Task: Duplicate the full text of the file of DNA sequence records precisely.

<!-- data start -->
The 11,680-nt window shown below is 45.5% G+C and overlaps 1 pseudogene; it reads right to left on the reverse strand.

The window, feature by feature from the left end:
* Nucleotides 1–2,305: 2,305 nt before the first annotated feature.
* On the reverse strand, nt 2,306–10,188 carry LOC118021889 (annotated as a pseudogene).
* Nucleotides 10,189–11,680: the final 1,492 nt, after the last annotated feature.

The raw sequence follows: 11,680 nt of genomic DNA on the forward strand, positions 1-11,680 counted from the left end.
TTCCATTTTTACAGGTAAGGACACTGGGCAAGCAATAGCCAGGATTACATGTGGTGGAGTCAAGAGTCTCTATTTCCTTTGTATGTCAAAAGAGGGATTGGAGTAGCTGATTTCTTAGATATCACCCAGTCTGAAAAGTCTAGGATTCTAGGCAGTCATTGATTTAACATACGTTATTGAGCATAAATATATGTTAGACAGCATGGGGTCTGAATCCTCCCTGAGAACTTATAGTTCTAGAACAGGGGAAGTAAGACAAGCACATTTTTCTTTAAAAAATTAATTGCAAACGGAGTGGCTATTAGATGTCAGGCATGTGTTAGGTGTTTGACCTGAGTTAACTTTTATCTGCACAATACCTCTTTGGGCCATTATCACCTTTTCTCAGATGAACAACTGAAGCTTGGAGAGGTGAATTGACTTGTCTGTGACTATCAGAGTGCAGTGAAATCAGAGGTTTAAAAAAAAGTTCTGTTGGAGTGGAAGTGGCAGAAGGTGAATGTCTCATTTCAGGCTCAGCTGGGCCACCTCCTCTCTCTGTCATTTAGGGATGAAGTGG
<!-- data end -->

The 11,680-nt window shown below is 45.5% G+C and overlaps 1 pseudogene; it reads right to left on the reverse strand.

The window, feature by feature from the left end:
* Nucleotides 1–2,305: 2,305 nt before the first annotated feature.
* On the reverse strand, nt 2,306–10,188 carry LOC118021889 (annotated as a pseudogene).
* Nucleotides 10,189–11,680: the final 1,492 nt, after the last annotated feature.

The raw sequence follows: 11,680 nt of genomic DNA on the forward strand, positions 1-11,680 counted from the left end.
TTCCATTTTTACAGGTAAGGACACTGGGCAAGCAATAGCCAGGATTACATGTGGTGGAGTCAAGAGTCTCTATTTCCTTTGTATGTCAAAAGAGGGATTGGAGTAGCTGATTTCTTAGATATCACCCAGTCTGAAAAGTCTAGGATTCTAGGCAGTCATTGATTTAACATACGTTATTGAGCATAAATATATGTTAGACAGCATGGGGTCTGAATCCTCCCTGAGAACTTATAGTTCTAGAACAGGGGAAGTAAGACAAGCACATTTTTCTTTAAAAAATTAATTGCAAACGGAGTGGCTATTAGATGTCAGGCATGTGTTAGGTGTTTGACCTGAGTTAACTTTTATCTGCACAATACCTCTTTGGGCCATTATCACCTTTTCTCAGATGAACAACTGAAGCTTGGAGAGGTGAATTGACTTGTCTGTGACTATCAGAGTGCAGTGAAATCAGAGGTTTAAAAAAAAGTTCTGTTGGAGTGGAAGTGGCAGAAGGTGAATGTCTCATTTCAGGCTCAGCTGGGCCACCTCCTCTCTCTGTCATTTAGGGATGAAGTGG